Post by Tonyterner on Sept 5, 2007 14:35:16 GMT -5
I went to the local rock shop the other day and noticed they got in some labradorite. Being a sucker for anything green and shiny I went through the bin and found this piece which had a nice window of color.
Top surface is the colorful side in this pic
I wanted to make some slices on the saw so I cut parallel to the window and voila, no color. Or should I say just a touch of color at one corner. Decided I had already screwed it up so I'd try one more cut in the same plane. No color at all this time.
Based on this did I cut it wrong or does some of this material just not have color? Is it possible that the plane with the color warps through the piece (rock appears to be "layered")? If I did screw up the cut angle will it still turn out fairly well if I tumble it? TIA
I have some labradorite also and am finding it challenging to cut. I want to make necklace pendants out of it and have had to get an assistant to hold the stone up like it will be when worn as a necklace to determine the correct angle to cut, I hope I got it right. I hope that with a very high dome it will have a good flash. good luck on your cutting I think I will need it too
God put his best work in ROCKS. Etsy store, arendsagates
Post by firewalker45 on Sept 5, 2007 18:43:26 GMT -5
I can not speak from experience. I have only bought Labradorite in small pieces or slabs. Costs more but know what I am getting. From what I have read, you cut it right. Like some other rock it is like shooting craps. No way of knowing until you cut it. Daniel
Tony...I've, of course, have never cut ANYTHING! But I did notice a bucket at a rockshop that had Lab in it. Sitting on the very top was a hunk of yuck. It sat in a box that someone had written on...How Not To Cut Labradorite.
I took that to mean...cut it right or ya get crrrrrraaaapppp! Man...that stuffs not cheap you poor man!
liz opportunity is for the taking. Look inside yourself, you'll see. Then go clean up your own backyard...leave my yard to me. rossington collins band.
God of Multiple Parallel Universes Full of Rocks and Apprentice to THE ONE.
You're in luck, I'm am expert on labradorite. A couple of years ago I was at Richardson's Rock Ranch in Oregon. It was too hot to dig thundereggs so I shopped at the rock shop. They had a huge pile of Labradorite that practically glowed when watered down. It had spots of color on all sides so I slabbed it from various directions and ended up with spots of color (if I turned the slabs just right in the direct sunlight). I was so disappointed I sold the whole pan of slabs to someone for practically nothing. My expert advice? Buy a really nice slab already cut so you can see what you are getting. I wondered at the time if the thickness of the rock made it look better than when slabbed.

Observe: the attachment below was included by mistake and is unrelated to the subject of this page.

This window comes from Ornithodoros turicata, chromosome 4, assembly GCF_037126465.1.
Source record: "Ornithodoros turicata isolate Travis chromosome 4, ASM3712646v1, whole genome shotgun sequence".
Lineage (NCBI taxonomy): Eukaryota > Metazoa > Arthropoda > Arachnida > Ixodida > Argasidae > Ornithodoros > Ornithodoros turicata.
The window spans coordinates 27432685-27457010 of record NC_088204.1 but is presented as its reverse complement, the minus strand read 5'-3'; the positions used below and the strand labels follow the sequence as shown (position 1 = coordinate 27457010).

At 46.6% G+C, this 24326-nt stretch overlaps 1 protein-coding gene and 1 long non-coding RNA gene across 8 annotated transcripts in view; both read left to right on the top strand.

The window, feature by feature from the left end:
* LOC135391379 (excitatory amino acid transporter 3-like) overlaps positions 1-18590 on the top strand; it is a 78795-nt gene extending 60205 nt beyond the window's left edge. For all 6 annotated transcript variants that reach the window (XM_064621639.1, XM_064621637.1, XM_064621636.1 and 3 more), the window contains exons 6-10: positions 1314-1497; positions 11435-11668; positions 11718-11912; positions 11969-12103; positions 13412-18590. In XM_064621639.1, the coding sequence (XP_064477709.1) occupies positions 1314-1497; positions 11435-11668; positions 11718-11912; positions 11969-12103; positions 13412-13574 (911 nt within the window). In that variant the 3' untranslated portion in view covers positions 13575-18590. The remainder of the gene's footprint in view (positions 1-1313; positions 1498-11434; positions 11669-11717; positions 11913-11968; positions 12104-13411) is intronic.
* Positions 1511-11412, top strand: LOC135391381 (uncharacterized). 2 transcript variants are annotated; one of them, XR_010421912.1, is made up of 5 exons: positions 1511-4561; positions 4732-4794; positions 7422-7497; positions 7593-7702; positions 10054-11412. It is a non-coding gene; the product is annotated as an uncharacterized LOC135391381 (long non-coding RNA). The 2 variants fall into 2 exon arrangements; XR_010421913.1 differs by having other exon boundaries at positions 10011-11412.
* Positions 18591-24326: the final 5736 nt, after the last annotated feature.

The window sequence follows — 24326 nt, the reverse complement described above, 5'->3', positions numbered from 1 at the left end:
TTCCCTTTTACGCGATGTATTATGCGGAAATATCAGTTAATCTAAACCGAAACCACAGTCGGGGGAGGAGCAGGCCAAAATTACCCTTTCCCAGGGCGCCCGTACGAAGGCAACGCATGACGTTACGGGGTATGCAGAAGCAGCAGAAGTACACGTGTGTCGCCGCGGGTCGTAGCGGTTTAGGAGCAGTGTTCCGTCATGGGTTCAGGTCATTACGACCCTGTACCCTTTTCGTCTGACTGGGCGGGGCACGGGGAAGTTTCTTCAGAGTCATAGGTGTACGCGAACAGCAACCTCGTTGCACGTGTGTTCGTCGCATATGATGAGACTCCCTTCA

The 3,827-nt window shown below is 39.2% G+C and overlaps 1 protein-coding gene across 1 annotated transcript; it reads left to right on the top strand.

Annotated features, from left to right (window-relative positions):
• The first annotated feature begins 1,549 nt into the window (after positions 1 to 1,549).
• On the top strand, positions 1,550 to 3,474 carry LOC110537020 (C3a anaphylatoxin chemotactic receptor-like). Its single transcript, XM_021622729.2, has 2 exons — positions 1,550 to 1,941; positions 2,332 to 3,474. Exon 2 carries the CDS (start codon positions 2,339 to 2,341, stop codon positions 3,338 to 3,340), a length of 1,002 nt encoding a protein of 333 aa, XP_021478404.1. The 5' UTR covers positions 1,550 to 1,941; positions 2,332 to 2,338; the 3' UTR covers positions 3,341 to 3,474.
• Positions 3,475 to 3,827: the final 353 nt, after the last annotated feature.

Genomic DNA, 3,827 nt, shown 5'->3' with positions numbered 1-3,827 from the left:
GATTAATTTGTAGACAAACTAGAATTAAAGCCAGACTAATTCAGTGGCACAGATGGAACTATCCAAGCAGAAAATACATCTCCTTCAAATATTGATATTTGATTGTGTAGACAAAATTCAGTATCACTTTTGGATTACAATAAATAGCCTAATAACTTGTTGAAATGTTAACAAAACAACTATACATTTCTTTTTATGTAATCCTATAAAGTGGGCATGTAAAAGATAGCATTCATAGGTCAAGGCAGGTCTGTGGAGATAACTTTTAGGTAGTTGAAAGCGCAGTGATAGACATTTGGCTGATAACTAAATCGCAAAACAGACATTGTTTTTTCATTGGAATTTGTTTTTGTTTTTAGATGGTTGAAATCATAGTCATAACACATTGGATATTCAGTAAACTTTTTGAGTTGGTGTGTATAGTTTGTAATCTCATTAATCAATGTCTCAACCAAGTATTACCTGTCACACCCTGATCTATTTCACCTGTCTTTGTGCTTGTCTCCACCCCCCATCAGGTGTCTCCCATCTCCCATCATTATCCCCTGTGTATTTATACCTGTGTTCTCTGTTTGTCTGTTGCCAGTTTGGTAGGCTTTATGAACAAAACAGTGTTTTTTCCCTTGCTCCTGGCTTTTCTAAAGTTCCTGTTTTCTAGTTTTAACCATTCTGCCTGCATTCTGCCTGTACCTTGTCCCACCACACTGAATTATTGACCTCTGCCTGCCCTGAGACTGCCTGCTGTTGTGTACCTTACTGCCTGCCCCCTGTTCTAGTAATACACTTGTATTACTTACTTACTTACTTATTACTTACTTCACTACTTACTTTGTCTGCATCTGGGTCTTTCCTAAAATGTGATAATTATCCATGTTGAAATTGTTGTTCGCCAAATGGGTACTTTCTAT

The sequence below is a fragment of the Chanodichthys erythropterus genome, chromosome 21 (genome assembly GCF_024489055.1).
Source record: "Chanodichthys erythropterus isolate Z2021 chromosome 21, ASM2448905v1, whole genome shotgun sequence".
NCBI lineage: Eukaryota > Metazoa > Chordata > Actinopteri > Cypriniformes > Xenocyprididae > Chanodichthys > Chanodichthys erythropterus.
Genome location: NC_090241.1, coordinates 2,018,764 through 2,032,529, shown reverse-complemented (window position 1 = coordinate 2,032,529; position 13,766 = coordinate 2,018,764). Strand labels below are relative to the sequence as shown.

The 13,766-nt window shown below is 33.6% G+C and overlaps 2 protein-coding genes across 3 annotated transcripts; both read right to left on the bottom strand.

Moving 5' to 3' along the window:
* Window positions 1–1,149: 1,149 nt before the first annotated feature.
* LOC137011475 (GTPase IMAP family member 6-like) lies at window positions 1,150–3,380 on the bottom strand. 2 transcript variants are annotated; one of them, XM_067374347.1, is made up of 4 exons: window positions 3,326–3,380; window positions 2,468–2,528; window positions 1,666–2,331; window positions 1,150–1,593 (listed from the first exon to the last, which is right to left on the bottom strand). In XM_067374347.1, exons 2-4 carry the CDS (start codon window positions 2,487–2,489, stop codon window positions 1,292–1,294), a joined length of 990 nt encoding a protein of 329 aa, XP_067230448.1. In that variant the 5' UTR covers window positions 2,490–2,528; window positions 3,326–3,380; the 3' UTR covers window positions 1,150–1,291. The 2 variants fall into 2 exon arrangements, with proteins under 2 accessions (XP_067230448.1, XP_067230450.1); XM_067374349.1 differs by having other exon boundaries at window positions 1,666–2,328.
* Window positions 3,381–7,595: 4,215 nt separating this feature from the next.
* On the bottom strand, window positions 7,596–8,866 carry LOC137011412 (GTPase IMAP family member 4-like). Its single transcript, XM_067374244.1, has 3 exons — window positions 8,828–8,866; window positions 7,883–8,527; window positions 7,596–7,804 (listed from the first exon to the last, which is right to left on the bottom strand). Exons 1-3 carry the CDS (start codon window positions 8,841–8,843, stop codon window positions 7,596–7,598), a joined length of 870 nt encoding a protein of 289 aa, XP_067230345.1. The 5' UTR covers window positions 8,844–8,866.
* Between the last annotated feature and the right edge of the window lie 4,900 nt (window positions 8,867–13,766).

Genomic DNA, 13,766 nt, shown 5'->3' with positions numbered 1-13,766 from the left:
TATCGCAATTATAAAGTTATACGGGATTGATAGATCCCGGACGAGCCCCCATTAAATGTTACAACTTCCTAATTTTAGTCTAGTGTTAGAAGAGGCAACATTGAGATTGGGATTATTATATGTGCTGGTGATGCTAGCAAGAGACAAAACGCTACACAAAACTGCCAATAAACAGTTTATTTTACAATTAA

Sounds like you cut it correctly- but Lab is a tricky little animal- I have some of the massive form (used in countertops and such) and it is a bugger to get just right- As for tumbling the stuff- well being a feldspar it does have a good hardness- but being a fedspar it also will cleave (break) on a plane (basically break in a straight line) so it has to be tumbled alone- with lots of pellets- and lots of luck!!!!! Just work carefully and pay close attention to it and keep your fingers (and toes if you think it will help) crossed!
I can't tell if thats some Gneiss Schist, or that Schist is Gneiss. All I know is don't take it for Granite
God of Multiple Parallel Universes Full of Rocks and Apprentice to THE ONE.
Need to build a basement shop to really start rockin' again
Thanks all for the advise. The labradorite was $10 a pound, which is way more than I have ever spent on a rock before. I at least have the top slab that has a lot of color so its not a complete loss. My wife has already claimed a cab for herself eventhough I haven't gotten anywhere near cabbing it yet. I'll try the rest in the tumbler and see what gives.